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The Classic Coming-Of-Age Sports Movie That's Taking Over Hulu

Millennials who grew up in the 1990s had more than their fair share of sports movies. From The Mighty Ducks to Space Jam, Hollywood covered almost every major sport on the map — but one movie in particular still has '90s kids endlessly quoting unforgettable lines like "S'more what?" and "You're killing me, Smalls!"

The Sandlot is a coming-of-age movie about a group of scrappy kids playing America's greatest pastime, baseball, set in 1960s suburban Los Angeles. While the movie's cast didn't swell with an A-list of big stars, The Sandlot nonetheless remains a classic for those who grew up watching it. Some of the cast returned for a virtual reunion on YouTube in July 2020, in a nostalgic event hosted by actor Patrick Renna who played Hamilton "Ham" Porter in the movie. Now that The Sandlot is available via Hulu with the Starz add-on, let's take a look at what made this family baseball film such a classic.

The Sandlot is like Stand By Me for the 90s

Some '90s kids might forget that The Sandlot was actually set in the 1960s, and uses a classic voiceover narration similar to the one used in the 1986 movie Stand By Me. The narrator is a grown up Scott Smalls (voiced by David Mickey Evans, who wrote and directed the film), who recalls his nostalgic years as a young boy adjusting to his new life with a new home and a distant stepfather played by Denis Leary. Young Scott (Tom Guiry) is not the athletic type, but nonetheless is welcomed by the neighborhood kids who play baseball in a nearby sandlot. Scotty is mentored by the gang's leader, Benny, and shown the ropes by the other boys, including receiving a lesson in making S'mores by the group's resident loudmouth, Ham. The gang has a series of hilarious misadventures such as taking on a rival team, experimenting with chewing tobacco, and going up against a legendary monster known as "the Beast."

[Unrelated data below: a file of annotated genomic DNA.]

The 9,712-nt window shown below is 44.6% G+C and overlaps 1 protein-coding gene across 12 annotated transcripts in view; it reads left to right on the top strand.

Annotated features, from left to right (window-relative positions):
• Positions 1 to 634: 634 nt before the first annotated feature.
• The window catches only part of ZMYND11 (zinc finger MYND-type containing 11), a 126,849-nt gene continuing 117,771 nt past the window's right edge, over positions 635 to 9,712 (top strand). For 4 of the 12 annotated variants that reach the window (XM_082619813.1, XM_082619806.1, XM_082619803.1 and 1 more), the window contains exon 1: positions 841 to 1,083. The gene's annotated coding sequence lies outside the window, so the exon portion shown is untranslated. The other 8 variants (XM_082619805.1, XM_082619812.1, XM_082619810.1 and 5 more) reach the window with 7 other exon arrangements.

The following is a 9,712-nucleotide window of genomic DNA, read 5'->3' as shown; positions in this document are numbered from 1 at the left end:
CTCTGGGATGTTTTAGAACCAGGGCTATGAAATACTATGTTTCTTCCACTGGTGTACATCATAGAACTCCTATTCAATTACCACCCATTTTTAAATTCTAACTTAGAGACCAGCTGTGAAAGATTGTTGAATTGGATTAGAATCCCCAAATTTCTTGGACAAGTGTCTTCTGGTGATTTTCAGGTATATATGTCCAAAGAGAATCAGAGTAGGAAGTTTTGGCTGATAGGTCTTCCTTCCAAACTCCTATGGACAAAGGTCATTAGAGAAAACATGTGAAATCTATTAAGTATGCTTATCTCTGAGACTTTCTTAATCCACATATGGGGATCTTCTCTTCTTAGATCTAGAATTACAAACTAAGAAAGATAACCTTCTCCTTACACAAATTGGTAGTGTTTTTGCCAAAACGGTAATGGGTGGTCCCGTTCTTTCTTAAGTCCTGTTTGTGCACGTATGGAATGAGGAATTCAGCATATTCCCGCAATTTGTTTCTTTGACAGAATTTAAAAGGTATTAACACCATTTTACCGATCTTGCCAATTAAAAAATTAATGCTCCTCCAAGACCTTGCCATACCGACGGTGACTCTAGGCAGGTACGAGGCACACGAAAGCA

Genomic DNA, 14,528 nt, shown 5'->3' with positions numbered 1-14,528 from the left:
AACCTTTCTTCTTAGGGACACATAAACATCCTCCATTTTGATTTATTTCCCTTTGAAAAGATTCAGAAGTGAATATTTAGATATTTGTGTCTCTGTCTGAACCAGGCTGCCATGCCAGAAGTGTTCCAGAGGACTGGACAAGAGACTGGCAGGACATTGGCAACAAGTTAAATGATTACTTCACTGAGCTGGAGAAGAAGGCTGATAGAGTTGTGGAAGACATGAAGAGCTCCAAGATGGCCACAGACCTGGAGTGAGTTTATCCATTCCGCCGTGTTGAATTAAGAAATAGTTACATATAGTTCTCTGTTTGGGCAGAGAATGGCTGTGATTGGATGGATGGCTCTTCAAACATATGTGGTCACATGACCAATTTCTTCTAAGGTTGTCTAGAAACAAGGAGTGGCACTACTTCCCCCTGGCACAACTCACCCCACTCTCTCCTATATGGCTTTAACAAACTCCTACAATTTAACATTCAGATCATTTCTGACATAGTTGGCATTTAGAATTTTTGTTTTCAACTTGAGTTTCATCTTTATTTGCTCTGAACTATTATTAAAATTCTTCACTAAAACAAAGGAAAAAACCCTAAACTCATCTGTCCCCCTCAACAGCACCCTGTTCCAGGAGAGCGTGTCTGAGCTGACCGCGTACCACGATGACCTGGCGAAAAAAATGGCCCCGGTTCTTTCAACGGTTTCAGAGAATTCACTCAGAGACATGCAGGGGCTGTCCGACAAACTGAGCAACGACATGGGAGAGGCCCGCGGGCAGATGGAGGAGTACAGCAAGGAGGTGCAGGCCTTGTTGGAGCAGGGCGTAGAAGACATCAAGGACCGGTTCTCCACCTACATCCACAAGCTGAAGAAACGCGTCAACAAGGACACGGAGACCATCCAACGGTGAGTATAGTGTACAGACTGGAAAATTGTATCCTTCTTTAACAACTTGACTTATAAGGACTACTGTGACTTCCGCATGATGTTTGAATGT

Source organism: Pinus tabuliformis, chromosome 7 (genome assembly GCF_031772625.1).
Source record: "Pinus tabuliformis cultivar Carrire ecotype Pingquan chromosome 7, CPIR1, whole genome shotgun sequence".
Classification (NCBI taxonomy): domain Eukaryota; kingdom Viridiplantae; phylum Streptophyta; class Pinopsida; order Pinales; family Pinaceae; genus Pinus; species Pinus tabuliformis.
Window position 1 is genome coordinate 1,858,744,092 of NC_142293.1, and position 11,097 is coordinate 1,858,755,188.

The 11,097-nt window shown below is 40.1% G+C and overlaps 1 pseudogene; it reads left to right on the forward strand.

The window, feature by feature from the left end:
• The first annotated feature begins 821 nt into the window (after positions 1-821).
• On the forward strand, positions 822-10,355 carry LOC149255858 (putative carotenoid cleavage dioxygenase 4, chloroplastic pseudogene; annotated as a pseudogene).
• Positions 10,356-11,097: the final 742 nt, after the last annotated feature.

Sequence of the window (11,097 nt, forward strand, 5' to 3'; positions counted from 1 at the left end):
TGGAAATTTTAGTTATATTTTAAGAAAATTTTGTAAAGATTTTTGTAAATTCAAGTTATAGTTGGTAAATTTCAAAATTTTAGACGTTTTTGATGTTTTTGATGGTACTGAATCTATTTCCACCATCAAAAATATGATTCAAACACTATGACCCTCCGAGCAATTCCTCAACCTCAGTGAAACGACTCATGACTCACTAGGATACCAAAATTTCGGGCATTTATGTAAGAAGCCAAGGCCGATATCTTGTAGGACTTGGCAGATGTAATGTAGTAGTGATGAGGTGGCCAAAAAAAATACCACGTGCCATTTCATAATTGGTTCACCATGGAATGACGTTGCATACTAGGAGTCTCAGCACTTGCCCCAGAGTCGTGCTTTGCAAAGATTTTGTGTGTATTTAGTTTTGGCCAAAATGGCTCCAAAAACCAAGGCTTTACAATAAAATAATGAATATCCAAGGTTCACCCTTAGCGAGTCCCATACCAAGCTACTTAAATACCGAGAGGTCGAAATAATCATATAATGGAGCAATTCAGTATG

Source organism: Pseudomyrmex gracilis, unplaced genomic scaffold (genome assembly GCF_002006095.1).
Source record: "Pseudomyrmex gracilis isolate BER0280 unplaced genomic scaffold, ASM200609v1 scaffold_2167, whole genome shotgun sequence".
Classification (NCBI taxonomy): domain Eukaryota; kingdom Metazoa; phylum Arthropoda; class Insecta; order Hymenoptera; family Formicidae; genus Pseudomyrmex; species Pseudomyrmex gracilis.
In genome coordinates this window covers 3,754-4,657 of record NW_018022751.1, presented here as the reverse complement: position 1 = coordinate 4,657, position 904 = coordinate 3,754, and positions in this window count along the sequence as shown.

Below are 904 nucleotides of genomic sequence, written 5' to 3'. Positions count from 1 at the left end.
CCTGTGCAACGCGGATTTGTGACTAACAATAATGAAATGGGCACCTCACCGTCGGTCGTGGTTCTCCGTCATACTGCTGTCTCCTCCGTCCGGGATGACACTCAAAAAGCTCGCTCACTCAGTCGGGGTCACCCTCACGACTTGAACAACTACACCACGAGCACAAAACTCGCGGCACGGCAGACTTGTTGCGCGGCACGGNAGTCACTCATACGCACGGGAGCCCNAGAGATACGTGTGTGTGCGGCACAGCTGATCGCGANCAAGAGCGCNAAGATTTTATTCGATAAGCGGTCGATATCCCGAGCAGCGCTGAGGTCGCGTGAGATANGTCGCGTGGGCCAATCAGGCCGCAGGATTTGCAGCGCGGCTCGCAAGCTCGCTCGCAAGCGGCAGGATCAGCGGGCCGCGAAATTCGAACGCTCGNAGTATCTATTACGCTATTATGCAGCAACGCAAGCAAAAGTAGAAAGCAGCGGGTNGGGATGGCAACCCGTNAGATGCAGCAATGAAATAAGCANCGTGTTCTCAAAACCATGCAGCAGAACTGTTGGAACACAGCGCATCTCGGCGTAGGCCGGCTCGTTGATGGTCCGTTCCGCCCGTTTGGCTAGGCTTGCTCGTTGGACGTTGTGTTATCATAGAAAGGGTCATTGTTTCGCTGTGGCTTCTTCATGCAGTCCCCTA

While The Sandlot may be a more comedic and light-hearted coming-of-age film compared to Stand By Me, some of the central themes remain the same, like you'll never forget your first group of friends, even when they grow up and go their separate ways. The Sandlot is still remembered for its hilarious moments and colorful characters, and by the end of the movie everyone knew who Babe Ruth was, even if they had never heard of her him previously.